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Wednesday, February 14, 2018

“Women So Empowered are Dangerous”: The Evolution of Eroticism and the Strength Gained Through Its Utilization

by Marisa Iovino


            Sister Outsider is a collection of essays, written by Audre Lorde - and later revised by Cheryl Clarke. Prior to composing a work of mostly essays (and a bit of prose) Lorde has predominantly dabbled in the realms of poetry. While her renowned work as a poet cannot be denied, her legacy grows with the release of this collection. Clarke says in the introduction: “… yet there can be no doubt that Sister Outsider, a collection of essays and speeches drawn from the past eight years of this Black lesbian feminist’s nonfiction prose, makes absolutely clear to many what some already knew: Audre Lorde’s voice is central to the development of contemporary feminist theory. She is at the cutting edge of consciousness.” Lorde’s contributions to nonfiction literature furthers our collective understanding on the power we obtain through our womanhood. In understanding the author’s framework as a “…Black woman, lesbian, feminist, mother, daughter of Grenadian immigrants, educator, cancer survivor, and activist” one can empathize and identity with her life, and work. The comprehension of Lorde’s life and work, allows us to grow strength through the knowledge of her writings.

            Uses of the Erotic: The Erotic as Power” was originally delivered as a paper at Mount Holyoke College in 1978. Lorde defines the idea of eroticism, and what it means for women. In the speech, turned essay, Lorde calls for women to utilize this strength, despite society encouraging us to repress it: “It is a short step from there to the false belief that only by the suppression of the erotic within our lives and consciousness can women truly be strong. Bu that strength is illusory, for it is fashioned within the context of male models of power.” She calls for women to integrate erotic demand into their everyday lives, to love deeply and ruthlessly.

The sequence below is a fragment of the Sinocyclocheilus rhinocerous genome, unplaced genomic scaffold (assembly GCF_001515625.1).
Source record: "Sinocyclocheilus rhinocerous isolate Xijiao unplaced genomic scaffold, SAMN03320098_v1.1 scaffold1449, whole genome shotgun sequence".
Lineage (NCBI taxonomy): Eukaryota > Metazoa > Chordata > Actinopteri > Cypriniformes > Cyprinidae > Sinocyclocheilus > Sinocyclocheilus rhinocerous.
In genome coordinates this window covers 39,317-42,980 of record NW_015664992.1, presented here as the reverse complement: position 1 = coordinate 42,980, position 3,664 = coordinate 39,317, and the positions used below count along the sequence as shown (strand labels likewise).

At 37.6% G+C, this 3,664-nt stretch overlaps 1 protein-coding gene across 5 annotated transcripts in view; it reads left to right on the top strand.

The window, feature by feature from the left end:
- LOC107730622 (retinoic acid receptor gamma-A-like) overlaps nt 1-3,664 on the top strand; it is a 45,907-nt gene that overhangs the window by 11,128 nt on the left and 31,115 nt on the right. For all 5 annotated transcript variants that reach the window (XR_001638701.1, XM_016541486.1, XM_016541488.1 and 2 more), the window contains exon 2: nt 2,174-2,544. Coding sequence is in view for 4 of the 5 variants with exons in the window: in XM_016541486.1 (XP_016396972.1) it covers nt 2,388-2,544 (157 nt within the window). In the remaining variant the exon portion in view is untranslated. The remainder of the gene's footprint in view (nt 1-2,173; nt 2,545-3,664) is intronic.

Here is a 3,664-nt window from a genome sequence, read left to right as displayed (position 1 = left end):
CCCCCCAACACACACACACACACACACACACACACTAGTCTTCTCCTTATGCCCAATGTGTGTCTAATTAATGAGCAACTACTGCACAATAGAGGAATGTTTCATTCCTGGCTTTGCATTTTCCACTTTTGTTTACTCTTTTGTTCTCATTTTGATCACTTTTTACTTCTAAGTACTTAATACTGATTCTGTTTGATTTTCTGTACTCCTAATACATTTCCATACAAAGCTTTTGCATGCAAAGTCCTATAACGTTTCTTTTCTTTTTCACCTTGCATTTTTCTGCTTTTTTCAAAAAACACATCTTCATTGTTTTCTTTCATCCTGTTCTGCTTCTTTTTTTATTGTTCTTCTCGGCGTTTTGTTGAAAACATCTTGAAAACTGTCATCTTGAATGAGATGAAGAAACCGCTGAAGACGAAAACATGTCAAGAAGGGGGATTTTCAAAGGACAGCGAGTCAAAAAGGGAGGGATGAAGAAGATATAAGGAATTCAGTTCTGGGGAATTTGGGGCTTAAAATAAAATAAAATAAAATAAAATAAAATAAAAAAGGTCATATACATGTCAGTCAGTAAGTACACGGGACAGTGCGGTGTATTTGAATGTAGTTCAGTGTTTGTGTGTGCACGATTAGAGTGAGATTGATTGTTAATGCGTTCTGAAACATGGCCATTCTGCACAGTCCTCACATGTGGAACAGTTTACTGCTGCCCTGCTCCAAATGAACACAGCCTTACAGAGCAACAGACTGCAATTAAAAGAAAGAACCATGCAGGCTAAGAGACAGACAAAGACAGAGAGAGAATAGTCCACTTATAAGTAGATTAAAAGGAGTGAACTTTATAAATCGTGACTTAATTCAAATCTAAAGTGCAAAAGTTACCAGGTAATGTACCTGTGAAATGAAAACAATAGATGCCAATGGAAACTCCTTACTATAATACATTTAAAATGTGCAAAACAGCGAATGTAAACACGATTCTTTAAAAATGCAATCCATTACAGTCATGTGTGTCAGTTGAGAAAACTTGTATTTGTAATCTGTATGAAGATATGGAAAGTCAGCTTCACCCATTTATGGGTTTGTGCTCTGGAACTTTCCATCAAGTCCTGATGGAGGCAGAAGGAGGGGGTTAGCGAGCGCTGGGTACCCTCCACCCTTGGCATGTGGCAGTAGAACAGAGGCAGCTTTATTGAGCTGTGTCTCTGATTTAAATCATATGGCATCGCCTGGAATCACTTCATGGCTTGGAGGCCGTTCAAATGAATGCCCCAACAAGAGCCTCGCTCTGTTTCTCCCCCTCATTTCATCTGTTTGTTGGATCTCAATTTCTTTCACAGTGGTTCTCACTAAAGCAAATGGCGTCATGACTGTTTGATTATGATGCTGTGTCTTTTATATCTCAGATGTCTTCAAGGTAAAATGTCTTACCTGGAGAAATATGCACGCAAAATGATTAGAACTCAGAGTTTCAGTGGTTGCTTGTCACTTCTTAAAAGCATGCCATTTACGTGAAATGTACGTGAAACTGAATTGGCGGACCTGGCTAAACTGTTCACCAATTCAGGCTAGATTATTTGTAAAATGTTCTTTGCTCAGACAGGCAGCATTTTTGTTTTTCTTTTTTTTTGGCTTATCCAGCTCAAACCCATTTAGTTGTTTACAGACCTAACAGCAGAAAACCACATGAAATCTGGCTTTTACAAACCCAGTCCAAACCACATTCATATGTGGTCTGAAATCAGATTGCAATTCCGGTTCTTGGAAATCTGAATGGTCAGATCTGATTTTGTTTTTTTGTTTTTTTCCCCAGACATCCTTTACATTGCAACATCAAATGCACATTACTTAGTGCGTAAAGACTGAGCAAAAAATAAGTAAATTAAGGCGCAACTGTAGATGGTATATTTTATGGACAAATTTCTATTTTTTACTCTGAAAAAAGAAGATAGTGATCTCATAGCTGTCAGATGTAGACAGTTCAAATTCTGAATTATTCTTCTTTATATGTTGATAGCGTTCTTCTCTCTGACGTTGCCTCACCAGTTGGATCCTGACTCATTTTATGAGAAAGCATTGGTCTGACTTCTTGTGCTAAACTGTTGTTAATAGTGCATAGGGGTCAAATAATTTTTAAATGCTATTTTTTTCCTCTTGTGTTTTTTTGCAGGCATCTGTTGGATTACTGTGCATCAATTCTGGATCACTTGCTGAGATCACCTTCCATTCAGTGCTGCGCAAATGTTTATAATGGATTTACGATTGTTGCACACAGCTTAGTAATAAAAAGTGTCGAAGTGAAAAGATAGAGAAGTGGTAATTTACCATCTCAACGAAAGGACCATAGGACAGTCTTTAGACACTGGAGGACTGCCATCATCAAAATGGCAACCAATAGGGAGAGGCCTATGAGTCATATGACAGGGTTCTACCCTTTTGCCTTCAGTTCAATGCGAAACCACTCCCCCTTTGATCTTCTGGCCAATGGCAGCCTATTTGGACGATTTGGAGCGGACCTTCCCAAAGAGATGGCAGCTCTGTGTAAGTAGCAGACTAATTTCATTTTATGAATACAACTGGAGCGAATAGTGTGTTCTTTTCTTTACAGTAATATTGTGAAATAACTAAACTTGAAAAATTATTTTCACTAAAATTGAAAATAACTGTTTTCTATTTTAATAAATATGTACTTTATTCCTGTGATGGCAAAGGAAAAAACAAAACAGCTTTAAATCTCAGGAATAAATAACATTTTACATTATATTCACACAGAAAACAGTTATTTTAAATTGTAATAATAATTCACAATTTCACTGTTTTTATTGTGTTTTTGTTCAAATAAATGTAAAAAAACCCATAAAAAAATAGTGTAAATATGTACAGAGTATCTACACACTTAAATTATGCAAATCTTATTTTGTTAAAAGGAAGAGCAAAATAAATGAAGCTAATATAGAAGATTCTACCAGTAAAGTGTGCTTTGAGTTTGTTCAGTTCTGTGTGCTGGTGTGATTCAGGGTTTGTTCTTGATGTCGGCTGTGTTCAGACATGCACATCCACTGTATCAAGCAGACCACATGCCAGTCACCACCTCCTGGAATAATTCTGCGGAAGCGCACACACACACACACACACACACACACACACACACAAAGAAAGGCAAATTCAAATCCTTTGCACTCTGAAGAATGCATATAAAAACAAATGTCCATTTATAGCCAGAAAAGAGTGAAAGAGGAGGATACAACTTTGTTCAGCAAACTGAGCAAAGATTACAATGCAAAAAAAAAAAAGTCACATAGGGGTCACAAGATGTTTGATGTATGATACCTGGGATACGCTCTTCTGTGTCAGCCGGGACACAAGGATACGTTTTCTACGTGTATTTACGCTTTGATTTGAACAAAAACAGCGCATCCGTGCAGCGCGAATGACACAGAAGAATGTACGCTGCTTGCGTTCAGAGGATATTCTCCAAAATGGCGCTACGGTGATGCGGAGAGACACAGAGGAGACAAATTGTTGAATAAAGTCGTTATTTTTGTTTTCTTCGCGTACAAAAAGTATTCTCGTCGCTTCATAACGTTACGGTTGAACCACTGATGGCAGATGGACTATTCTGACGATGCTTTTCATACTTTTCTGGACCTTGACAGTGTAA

Thursday, February 8, 2018

"Drilled Into Our Lives": Gender Roles Today
by Amanda Hagan

Two years ago I visited my family in Sicily for the first time. My grandmothers cousins

are very old school Italian especially when it comes to gender roles in the house. We went over

to their house for Sunday dinner. When we first got there, the women were in the kitchen cooking

and getting everything ready for us to eat. The women served everyone, after we ate they cleaned

up and did all the dishes. While that was happening the men did absolutely nothing but sit around

the table and talk. Maybe they helped but only the slightest bit by putting their coffee cup in the

sink. It’s crazy to me how drilled into our lives these gender roles are still to this day. I’m glad

that it’s starting to get better and at least in my own home everyone pulls their own weight...well


Tuesday, February 6, 2018

Post on Cat-Calling
from a WST 101 student:

This weekend, for the first time ever I finally said something back while being catcalled. I was a little out of my element, being in a town I had never been to before. I was meeting up with some friends at a bar and decided to drive because of the distance. I parked in the parking lot directly across from the bar and didn’t make it ten feet without having two men yell at me “Now that’s some good pussy!” It had to be the most vulgar thing a stranger has ever yelled at me, but I panicked and walked faster. As the catcalling continued I remembered what I had been told about why men catcall. They wanted me to be quiet, uncomfortable, and submissive. I looked at my surroundings and noticed two bouncers standing outside the bar, I decided it was safe enough to take a stance. I yelled back! I told them to “fuck off!” It felt so good, I finally took back my power! They replied saying it was only a compliment and I yelled back again. I said “It’s not a fucking compliment, now walk the fuck away from me!” As much as it felt good I was still angered by the situation and how if those two bouncers weren’t there I likely would not have said anything.